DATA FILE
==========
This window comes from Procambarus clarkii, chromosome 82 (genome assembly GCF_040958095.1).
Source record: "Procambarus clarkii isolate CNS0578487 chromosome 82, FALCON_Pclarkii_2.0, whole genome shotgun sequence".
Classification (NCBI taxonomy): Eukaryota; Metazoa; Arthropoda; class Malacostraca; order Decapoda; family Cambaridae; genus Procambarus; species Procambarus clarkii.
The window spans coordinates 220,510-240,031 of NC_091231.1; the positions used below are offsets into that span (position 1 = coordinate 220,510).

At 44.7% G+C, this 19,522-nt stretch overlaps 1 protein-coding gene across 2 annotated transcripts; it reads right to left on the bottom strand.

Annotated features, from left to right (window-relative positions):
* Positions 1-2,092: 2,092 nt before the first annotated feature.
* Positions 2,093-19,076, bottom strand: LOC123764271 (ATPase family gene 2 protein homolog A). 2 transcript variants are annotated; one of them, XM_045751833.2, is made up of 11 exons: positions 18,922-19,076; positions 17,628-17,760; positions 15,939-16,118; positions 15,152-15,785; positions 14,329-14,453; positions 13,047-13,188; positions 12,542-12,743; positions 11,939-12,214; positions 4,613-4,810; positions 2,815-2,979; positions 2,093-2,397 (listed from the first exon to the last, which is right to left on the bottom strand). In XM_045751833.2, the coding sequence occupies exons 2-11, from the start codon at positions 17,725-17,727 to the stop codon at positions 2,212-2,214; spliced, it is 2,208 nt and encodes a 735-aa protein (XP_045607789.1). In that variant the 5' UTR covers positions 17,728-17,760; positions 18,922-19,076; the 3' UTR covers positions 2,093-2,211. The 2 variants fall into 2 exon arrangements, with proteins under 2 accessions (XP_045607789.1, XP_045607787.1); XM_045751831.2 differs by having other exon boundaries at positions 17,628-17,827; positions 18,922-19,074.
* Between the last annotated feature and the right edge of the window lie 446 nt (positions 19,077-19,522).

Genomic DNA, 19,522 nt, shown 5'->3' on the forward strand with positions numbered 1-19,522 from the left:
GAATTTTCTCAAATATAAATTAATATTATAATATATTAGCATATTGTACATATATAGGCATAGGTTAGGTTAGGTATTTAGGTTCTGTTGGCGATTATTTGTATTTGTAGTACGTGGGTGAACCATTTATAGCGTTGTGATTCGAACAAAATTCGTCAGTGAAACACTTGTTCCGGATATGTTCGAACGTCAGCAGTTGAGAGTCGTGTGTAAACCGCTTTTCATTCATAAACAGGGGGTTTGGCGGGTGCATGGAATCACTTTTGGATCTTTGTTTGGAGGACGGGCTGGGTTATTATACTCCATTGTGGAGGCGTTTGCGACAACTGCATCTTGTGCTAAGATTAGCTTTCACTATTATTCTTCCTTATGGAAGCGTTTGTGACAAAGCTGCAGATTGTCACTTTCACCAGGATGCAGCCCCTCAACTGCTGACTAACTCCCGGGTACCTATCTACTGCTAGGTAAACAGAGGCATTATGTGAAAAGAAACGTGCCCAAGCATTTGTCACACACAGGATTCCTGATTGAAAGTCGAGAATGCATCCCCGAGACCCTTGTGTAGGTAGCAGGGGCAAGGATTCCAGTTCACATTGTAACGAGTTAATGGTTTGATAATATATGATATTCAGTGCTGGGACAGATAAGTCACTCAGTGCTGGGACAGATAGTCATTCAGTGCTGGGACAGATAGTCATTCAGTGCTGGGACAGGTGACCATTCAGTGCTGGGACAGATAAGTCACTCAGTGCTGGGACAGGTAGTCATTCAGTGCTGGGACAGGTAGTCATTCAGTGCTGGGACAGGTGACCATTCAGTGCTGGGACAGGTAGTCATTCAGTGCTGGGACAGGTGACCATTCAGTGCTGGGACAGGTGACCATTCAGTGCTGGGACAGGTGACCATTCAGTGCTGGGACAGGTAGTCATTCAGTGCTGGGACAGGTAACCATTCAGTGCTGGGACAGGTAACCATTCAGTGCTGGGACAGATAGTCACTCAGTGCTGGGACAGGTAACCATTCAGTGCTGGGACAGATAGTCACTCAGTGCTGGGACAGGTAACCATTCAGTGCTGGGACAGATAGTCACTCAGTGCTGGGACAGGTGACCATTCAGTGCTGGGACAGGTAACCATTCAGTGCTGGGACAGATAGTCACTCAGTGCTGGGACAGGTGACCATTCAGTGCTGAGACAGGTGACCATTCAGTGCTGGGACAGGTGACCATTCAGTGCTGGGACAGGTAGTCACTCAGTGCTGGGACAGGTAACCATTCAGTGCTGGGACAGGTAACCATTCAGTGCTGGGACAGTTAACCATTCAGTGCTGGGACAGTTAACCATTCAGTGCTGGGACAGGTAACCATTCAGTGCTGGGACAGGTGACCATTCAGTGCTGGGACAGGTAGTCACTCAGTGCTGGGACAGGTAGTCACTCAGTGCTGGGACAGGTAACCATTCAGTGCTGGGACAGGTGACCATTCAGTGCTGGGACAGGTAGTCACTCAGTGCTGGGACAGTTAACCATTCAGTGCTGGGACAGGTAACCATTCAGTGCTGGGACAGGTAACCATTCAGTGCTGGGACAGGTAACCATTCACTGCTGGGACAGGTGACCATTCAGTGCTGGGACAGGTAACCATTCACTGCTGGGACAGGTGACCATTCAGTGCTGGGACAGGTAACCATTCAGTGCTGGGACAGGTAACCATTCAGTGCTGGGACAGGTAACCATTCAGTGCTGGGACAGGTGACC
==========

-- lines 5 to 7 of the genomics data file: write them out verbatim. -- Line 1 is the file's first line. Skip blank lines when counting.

At 44.7% G+C, this 19,522-nt stretch overlaps 1 protein-coding gene across 2 annotated transcripts; it reads right to left on the bottom strand.

Annotated features, from left to right (window-relative positions):
* Positions 1-2,092: 2,092 nt before the first annotated feature.